The intriguing glimmer of a glow worm by Andrew Cooper
What a year so far! Summer at Church Farm in Devon was blissfully hot and dry until August arrived. Butterflies and bees flourished on the abundance of wild flowers bursting in the meadows. Our bird table was as busy as ever with young blue and great tits vying for peanuts, with juvenile great spotted woodpeckers. Four new kestrels flew their nest in the barn, leaving a later brood of near neighbours, two gently snoring young barn owls. Their continual calls urging fraught parents to find food in the late afternoon.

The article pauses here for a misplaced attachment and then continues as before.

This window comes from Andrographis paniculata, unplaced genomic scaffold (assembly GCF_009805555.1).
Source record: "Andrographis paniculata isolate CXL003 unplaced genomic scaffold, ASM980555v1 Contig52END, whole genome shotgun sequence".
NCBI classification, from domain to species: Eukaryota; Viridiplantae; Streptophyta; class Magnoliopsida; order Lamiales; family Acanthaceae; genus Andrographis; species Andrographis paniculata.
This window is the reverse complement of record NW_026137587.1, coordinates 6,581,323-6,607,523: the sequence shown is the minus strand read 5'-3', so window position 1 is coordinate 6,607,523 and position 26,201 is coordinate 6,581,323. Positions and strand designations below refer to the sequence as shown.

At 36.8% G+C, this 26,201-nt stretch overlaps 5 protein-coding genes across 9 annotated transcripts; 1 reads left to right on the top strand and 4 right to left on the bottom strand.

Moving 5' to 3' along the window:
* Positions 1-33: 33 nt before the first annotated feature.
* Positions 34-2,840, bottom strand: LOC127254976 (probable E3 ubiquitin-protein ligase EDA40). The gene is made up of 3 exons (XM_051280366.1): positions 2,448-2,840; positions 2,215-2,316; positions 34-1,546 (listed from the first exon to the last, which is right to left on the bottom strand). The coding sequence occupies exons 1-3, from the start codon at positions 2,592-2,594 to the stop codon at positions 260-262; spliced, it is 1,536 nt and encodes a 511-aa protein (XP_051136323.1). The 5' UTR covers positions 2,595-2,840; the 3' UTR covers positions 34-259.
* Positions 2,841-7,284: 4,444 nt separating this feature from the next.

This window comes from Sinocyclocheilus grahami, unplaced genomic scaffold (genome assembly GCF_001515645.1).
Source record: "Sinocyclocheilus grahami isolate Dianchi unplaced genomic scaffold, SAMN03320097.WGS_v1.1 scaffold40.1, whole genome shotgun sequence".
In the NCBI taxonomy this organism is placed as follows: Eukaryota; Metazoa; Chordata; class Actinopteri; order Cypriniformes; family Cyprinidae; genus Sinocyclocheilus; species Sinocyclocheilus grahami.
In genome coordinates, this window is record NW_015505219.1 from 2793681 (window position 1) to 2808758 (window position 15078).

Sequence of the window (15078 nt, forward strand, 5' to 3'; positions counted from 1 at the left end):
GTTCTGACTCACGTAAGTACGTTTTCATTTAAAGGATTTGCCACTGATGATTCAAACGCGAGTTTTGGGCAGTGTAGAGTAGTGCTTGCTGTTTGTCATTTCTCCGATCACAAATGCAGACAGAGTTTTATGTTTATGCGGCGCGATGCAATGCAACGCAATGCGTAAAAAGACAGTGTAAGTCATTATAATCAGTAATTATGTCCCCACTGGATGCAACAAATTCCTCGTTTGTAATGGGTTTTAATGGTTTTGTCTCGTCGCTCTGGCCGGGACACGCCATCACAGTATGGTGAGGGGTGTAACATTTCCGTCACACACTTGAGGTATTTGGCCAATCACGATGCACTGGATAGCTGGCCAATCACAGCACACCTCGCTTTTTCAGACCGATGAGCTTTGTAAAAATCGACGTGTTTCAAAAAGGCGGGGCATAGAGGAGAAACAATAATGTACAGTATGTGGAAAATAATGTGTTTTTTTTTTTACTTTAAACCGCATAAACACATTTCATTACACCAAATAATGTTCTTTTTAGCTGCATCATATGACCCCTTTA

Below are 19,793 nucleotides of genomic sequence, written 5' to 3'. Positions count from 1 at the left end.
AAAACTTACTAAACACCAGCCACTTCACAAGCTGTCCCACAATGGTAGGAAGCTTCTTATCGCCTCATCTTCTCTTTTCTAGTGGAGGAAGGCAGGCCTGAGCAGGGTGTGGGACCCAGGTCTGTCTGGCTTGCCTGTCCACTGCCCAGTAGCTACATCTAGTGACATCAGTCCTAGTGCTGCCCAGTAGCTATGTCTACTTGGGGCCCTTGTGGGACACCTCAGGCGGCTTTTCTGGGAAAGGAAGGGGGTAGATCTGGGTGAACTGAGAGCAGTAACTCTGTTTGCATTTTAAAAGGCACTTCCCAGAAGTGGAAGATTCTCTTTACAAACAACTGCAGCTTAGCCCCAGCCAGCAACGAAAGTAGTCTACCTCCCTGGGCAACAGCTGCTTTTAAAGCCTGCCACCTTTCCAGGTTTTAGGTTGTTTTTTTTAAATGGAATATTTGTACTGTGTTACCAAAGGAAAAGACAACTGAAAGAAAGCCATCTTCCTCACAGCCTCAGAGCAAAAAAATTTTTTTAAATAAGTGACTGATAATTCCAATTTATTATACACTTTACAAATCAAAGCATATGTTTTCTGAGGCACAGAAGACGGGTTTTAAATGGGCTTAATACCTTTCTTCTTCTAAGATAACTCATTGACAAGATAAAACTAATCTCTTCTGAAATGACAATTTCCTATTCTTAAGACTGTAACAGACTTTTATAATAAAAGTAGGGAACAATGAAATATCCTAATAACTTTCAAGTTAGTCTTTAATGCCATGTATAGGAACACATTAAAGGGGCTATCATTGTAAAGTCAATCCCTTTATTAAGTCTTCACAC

As darkness descends a chorus of crickets and grasshoppers adds to the pleasure of an evening stroll. But the highlight at this time of the year, especially after the heat of day, is much smaller and rare - glow worms. Discovering the tiny green glimmer of our most intriguing inhabitant is always exciting. They are not a worm but a beetle. And a rather special one at that. A chemical cocktail produces their cold green light. From egg to adult they gently glow, although brightest by far is the flightless female. They need darkness to thrive yet today that is increasingly difficult to find. Once common the increasing use of outdoor illumination is now luring male glow worms to brighter lights. Leaving the females alone. Thankfully steep valleys add to the darkness of our valley at night. A feature not only essential for a beautiful beetle but also for those of us that enjoy the wonder of a star lit sky.